Quč en diuen els usuaris - Escriviu una ressenya
No hem trobat cap ressenya als llocs habituals.
Altres edicions - Mostra-ho tot
The harvest of a quiet eye: leisure thoughts for busy lives, by the author ...
John Richard Vernon
Visualitzaciķ completa - 1880
advance appear attained Autumn beauty beds begin better birds boughs bright bring brown burst calm clear close comes dark dead death deep doubt dreams dull early earnest earth faith fall feel fields flowers follow fresh fruit gain garden gather give given glad gleam glory God's gone grass grave green ground growing growth hand happy hear heart heaven hope hour labour land least leaves less life's light look mean mind morning musings nature never night once pale passed past peace perfect perhaps prayer quiet rain rest seems sometimes song soon soul Spring stand Summer sweet tears tender things thou thought threshold trees true turn twilight voice waiting walk warm watch wind Winter wood yellow young
Pāgina 136 - All things come alike to all: there is one event to the righteous and to the wicked; to the good, and to the clean, and to the unclean; to him that sacrificeth, and to him that sacrificeth not: as is the good, so is the sinner; and he that sweareth, as he that feareth an oath.
Pāgina 90 - I gazed— and gazed— but little thought What wealth the show to me had brought: For oft, when on my couch I lie In vacant or in pensive mood, They flash upon that inward eye Which is the bliss of solitude; And then my heart with pleasure fills, And dances with the daffodils.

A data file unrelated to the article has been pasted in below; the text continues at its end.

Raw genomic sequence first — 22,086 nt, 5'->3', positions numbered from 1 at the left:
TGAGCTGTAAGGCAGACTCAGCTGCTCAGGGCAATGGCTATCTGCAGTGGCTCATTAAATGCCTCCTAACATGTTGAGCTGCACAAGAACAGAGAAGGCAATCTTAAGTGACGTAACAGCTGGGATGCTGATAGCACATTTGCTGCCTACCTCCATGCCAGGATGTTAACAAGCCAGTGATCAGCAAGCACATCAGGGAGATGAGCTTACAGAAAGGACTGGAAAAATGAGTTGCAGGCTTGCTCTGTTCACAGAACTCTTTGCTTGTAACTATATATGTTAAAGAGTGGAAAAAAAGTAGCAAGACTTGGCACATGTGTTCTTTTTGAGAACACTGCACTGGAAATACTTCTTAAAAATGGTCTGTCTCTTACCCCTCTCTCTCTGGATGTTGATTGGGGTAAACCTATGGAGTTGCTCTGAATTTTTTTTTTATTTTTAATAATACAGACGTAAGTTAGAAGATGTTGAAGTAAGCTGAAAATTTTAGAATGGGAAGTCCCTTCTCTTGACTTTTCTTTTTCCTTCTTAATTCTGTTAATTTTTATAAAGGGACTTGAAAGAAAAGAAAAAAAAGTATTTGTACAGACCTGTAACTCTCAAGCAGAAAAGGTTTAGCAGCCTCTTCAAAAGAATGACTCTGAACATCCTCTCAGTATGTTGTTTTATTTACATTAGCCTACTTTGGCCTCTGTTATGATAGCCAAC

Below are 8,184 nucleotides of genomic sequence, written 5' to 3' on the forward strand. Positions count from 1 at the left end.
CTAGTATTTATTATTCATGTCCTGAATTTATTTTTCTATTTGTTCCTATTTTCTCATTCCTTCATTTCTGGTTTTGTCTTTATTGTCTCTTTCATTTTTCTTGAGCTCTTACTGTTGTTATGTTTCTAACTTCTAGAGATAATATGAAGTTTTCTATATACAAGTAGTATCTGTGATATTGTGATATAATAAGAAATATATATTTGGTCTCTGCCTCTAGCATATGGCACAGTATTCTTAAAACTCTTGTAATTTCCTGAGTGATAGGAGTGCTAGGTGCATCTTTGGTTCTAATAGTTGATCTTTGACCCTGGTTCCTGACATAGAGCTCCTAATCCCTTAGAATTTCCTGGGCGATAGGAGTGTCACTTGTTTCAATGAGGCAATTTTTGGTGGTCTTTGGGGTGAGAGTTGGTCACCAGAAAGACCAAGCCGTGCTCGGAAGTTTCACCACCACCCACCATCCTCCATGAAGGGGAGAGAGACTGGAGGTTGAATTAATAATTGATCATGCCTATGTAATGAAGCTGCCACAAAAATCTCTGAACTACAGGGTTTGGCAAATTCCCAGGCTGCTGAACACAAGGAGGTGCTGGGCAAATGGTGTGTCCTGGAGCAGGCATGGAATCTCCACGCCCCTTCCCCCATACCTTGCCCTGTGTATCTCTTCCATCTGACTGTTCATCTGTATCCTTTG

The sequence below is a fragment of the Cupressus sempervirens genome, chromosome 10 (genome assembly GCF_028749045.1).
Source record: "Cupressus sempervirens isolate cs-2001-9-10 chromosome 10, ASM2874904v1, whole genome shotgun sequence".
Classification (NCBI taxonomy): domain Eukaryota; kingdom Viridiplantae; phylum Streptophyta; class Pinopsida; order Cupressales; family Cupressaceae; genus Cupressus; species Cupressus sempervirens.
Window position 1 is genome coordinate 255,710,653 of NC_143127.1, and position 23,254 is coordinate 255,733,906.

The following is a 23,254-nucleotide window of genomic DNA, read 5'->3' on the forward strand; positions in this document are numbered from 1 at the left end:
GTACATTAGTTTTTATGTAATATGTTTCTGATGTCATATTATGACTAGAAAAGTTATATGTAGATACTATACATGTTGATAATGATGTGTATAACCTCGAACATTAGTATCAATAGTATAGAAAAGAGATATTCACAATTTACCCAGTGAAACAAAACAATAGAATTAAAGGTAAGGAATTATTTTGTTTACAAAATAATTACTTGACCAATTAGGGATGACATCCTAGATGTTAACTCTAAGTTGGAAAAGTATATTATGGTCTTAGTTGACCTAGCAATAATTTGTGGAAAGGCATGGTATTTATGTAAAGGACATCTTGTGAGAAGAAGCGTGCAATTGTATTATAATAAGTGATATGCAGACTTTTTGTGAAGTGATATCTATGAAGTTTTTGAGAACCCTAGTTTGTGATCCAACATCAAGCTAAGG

Pāgina 90 - I WANDERED lonely as a cloud That floats on high o'er vales and hills, When all at once I saw a crowd, A host of golden daffodils, Beside the lake, beneath the trees, Fluttering and dancing in the breeze. Continuous as the stars that shine And twinkle on the Milky Way, They stretched in never-ending line Along the margin of a bay: Ten thousand saw I at a glance, Tossing their heads in sprightly dance.
Pāgina 134 - As for man, his days are as grass; as a flower of the field, so he flourisheth : For the wind passeth over it, and it is gone ; and the place thereof shall know it no more.
Pāgina 53 - Thrice welcome, darling of the Spring! Even yet thou art to me No bird, but an invisible thing, A voice, a mystery...
Pāgina 50 - There was a time when meadow, grove, and stream, The earth, and every common sight, To me did seem Apparelled in celestial light, The glory and the freshness of a dream. It is not now as it hath been of yore; — Turn wheresoe'er I may, By night or day, The things which I have seen I now can see no more.
Pāgina 253 - He giveth snow like wool : he scattereth the hoar-frost like ashes. He casteth forth his ice like morsels : who can stand before his cold ? He sendeth out his word, and melteth them : he causeth his wind to blow, and the waters flow.
Pāgina 116 - Lo! in the middle of the wood, The folded leaf is woo'd from out the bud With winds upon the branch, and there Grows green and broad, and takes no care, Sun-steep'd at noon, and in the moon Nightly dew-fed; and turning yellow Falls, and floats adown the air.
Pāgina 135 - For a thousand years in thy sight are but as yesterday when it is past, and as a watch in the night. Thou earnest them away as with a flood; they are as a sleep: in the morning they are like grass which groweth up. In the morning it flourisheth, and groweth up; in the evening it is cut down, and withereth.